Killer whales have been thrilling whale watchers this week in Puget Sound, […b]ut they were especially exciting Tuesday when nearly three-dozen orcas surrounded the ferry from Seattle as it approached the terminal on Bainbridge Island. On board were officials from The Burke Museum in Seattle who were moving ancient artifacts to the Suquamish Museum.

Maybe this was a bit of magic afoot. Or maybe the lingering fog and lack of rain that has kept the salmon from making their way upstream for the past couple weeks has instead provided a feast for predators like orcas, porpoises, seals and sea birds. According to the Orca Network, sightings in Puget Sound this year have been record-breaking, with numerous orca pods even visible from overlooks in city parks like Discovery and Carkeek.

Or maybe, it’s a little bit of both: mysticism and ecology, spirituality and science. Maybe we have more in common with the orca and the salmon than we realize. Maybe, as one friend pondered, it is our plant and animal kin that carry the artifacts of our past and guard the stories of renewal that we will need for the future.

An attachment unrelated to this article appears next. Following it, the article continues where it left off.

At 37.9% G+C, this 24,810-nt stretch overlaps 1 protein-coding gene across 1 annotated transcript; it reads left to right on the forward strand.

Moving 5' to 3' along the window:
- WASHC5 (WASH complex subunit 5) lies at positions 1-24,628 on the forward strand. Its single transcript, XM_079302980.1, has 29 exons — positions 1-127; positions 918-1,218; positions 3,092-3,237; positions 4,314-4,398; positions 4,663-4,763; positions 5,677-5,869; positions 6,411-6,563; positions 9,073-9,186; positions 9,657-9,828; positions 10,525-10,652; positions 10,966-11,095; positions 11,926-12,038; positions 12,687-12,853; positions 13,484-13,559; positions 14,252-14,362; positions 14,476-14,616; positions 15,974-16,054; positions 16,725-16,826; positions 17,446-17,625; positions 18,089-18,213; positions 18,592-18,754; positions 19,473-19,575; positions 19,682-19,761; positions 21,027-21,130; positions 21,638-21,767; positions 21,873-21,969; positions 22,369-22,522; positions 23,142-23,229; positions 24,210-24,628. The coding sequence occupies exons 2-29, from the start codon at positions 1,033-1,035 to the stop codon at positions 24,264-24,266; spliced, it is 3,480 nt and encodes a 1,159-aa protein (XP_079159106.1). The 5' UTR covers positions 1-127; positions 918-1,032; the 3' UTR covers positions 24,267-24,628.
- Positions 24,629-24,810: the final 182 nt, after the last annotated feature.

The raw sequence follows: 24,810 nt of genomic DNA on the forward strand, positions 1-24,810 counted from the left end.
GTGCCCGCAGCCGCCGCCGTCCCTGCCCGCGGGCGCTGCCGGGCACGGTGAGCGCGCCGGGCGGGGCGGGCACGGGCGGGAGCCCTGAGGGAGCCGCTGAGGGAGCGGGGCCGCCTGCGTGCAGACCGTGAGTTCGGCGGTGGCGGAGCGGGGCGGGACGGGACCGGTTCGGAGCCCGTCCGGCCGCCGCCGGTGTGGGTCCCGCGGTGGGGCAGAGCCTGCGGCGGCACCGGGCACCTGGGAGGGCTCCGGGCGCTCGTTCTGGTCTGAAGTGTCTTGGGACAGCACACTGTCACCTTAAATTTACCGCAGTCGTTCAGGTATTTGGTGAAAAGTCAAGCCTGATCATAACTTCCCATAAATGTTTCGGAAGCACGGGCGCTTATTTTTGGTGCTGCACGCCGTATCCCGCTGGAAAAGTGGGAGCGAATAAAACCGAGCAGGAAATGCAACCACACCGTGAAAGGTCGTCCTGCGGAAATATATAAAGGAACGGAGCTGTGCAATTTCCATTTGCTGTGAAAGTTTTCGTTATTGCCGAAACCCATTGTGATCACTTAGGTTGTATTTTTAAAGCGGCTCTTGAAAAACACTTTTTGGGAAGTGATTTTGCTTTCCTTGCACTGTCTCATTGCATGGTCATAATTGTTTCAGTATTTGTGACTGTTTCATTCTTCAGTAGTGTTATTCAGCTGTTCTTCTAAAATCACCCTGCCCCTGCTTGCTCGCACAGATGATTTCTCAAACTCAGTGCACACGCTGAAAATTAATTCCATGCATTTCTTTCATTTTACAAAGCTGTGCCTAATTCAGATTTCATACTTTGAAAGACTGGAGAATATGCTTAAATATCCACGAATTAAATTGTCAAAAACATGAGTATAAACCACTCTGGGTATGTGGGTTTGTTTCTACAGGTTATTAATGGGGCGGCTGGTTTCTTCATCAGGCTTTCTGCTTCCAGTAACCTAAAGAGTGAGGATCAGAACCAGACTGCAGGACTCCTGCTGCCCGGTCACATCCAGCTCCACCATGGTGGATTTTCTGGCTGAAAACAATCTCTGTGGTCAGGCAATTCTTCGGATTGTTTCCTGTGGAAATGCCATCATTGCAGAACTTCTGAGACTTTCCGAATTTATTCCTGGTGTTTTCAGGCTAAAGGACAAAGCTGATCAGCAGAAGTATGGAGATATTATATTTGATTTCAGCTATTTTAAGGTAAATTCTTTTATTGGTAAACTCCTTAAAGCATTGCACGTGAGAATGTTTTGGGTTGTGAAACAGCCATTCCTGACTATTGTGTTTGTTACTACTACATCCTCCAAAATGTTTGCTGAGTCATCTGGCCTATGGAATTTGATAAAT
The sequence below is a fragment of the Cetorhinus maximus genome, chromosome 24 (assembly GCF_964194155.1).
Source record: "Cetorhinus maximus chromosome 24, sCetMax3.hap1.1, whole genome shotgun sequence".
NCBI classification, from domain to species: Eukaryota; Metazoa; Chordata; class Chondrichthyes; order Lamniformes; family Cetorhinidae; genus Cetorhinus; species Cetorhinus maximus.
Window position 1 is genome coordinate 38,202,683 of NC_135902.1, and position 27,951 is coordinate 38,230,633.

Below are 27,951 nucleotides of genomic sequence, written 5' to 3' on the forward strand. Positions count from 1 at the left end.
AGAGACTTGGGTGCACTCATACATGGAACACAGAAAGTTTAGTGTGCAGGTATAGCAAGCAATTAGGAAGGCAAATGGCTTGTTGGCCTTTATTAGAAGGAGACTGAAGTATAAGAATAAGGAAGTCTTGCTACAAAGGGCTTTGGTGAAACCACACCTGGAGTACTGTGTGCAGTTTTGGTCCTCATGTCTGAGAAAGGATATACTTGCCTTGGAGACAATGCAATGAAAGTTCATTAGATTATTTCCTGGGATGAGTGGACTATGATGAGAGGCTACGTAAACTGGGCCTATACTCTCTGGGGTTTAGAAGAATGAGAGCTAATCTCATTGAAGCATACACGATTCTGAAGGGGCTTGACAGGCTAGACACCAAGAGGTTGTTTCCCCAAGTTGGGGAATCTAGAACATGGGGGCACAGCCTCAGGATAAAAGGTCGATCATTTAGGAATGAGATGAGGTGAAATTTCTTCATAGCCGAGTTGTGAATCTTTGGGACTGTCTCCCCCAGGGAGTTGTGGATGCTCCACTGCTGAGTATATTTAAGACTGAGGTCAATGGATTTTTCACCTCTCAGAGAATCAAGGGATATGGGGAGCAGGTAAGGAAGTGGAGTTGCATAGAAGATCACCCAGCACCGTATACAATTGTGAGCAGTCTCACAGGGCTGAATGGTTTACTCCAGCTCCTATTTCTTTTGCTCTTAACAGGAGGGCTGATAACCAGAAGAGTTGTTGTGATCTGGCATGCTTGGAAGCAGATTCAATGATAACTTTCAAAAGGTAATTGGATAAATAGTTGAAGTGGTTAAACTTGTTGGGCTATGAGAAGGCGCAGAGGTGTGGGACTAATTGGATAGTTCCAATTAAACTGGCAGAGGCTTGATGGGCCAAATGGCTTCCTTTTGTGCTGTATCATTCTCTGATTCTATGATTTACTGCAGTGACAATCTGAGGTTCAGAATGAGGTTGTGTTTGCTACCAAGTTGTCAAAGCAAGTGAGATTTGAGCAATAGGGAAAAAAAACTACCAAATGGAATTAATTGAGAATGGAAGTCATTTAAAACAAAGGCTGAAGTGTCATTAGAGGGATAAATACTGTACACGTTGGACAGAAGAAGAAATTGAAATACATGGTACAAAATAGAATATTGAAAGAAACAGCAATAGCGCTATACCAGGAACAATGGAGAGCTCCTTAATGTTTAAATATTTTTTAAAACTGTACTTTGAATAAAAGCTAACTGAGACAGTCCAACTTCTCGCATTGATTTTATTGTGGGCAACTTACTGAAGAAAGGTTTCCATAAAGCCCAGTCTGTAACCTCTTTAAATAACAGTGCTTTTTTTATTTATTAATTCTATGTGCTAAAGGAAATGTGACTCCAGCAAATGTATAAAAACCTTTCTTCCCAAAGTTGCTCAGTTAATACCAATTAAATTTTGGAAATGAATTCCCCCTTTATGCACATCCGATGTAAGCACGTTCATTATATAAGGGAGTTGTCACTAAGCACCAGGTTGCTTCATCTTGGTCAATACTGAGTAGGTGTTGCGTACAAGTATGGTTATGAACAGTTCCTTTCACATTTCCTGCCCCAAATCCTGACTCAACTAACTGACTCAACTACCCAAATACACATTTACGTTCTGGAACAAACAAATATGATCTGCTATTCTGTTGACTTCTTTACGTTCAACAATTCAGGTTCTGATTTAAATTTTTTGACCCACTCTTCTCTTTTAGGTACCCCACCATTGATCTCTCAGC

Maybe it is that very ambiguity — the tension between past and future, between reason and imagination, between memory and hope — that makes the magic of sacred presence possible. A magic that will lead us home.

Muse in Brief

The Tale of Mabon: A Bedtime Story » No Unsacred Place

In my latest post over on No Unsacred Place, I share the story from Welsh mythology of Mabon, son of Modron, in honor of the coming autumnal equinox.

Once, a long time ago when this ancient world was still very new, there was a mother. Her name was Modron, which means Great Mother, for she was beautiful and strong, and her love shone from her as light from a great sun. And Modron had a son whose name was Mabon, which means Great Son. Mabon glistened and glimmered with his mother’s love, and within him, his own heart also shone with love in return. Those who looked upon him were dazzled by his great youth and energy. But when he was still just an infant, a tragedy occurred. Mabon had not yet slept three nights at his mother’s side, suckling at her breast and nuzzling into her arms, when he was stolen away into the darkness! When Modron awoke to find her beloved son gone, and no one who could tell her who had stolen him away, she mourned and wept, and her tears swelled and flowed like a great ocean. For a Mother’s sorrow, too, can be great as her love.